And yet the Chargers did not exercise the trigger when they thought themselves provoked by the City Council, though they claim to have met the necessary criteria and have already drafted the triggering letter. They keep saying their desire is to make this marriage work. Maybe they mean it.

"It goes back to a very personal decision that Dean (Spanos) made," Chargers consultant Mark Fabiani said. "He said, `I want to give this process every chance to succeed. I'm disappointed that the council didn't want to talk to us. But I'm going to give things every chance to change.' "

Spanos declined to speak for the record when approached Sunday in Buffalo, but he has repeatedly said he will leave some money on the table to stay in San Diego. Fabiani says the Chargers and the NFL would expect to bear at least half of the construction costs of a new stadium in order to make the deal palatable at the polls.

Even this figures to be a tough sell, given the depth of public distrust of the Chargers. Maybe, however, it's a starting point.

"This whole process has been like one large chess game," said task force member Geoff Patnoe, who first floated delaying the trigger dates. "I've been giving the Chargers the benefit of the doubt, but I have gone back and forth about (their intentions). They've been saying all along that they want to work something out in San Diego, but you have to keep in mind that this is a business and there are certain decisions that the team and the city have to make when the time comes."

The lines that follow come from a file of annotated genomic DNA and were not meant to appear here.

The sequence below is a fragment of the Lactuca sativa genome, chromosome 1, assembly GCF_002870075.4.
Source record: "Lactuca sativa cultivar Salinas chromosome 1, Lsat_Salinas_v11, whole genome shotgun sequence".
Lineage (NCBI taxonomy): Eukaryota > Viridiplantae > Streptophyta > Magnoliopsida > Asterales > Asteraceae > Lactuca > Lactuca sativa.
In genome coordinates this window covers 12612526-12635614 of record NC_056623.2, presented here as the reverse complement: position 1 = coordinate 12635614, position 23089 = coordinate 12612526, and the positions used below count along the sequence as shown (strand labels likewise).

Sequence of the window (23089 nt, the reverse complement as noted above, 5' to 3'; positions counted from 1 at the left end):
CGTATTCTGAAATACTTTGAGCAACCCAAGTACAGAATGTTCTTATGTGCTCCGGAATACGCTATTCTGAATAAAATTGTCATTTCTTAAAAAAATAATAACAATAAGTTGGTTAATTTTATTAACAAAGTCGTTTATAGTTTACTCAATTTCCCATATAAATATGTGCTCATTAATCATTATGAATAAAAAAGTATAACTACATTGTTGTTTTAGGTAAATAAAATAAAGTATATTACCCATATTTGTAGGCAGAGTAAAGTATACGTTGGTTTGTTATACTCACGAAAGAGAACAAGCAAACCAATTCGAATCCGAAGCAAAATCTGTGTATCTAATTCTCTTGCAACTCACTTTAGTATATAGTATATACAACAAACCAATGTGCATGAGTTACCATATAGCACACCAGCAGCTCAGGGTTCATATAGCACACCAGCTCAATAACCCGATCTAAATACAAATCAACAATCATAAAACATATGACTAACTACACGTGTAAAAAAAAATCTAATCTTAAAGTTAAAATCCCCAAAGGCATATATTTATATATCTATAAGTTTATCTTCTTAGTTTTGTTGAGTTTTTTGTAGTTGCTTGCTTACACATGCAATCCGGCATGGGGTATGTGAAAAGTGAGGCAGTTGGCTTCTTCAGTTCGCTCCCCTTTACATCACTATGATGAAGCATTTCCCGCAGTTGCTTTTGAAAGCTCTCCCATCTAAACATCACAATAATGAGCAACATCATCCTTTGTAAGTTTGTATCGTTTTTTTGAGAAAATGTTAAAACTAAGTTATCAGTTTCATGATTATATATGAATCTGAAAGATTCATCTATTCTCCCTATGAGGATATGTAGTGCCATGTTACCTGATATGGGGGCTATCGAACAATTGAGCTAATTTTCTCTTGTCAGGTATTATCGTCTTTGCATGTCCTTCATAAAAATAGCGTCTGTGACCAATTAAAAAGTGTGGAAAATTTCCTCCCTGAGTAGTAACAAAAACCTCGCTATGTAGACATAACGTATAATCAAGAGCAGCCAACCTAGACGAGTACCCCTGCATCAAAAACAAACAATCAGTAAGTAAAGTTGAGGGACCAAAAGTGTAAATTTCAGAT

If the Chargers are to persuade San Diego their grand scheme is to stay put, their strategy must be founded on good faith. To that end, Monday's initiative is the most encouraging move the team has made.

Offering to eliminate the trigger and the city's obligations under the contractual ticket guarantee was disingenuous. The Chargers offered those concessions only in exchange for a truncated contract that would have facilitated their flight following the 2004 season. The team's announcement that it would no longer bill the city for Qualcomm's "phantom seats" was nothing noble, simply damage control.

But the Chargers have placed no conditions on their proposal to push back the trigger period. It's a small gesture, but it should help change the contentious climate between the city and its pro football tenant.

"I think this letter is a truly positive step," task force member Karen Heumann said. "You've got the cynics out there who are saying they're doing this because they can't trigger. You've got the optimists out there who are saying it's because they have a commitment to San Diego. But if they're being honest, if they're being sincere, putting off the trigger notice is a good thing."

Some of those who can smell a rat across a mountain range suspect the Chargers want to delay the trigger because: a) they can't meet its financial requirements; b) they are reluctant to produce the paperwork necessary to justify their case; or c) they like the leverage of the trigger threat without the fallout from actually exercising it.

Fabiani says the team can easily meet the trigger's conditions and has offered city officials the opportunity to study supporting documentation. The Chargers surely understand that should they attempt to trigger, their books as well as those of the other NFL teams will likely be subpoenaed. Only the most brazen owner would try a bluff under those circumstances.

Dean Spanos has decided to try something different. From here, it looks like an olive branch.

Tim Sullivan: (619) 293-1033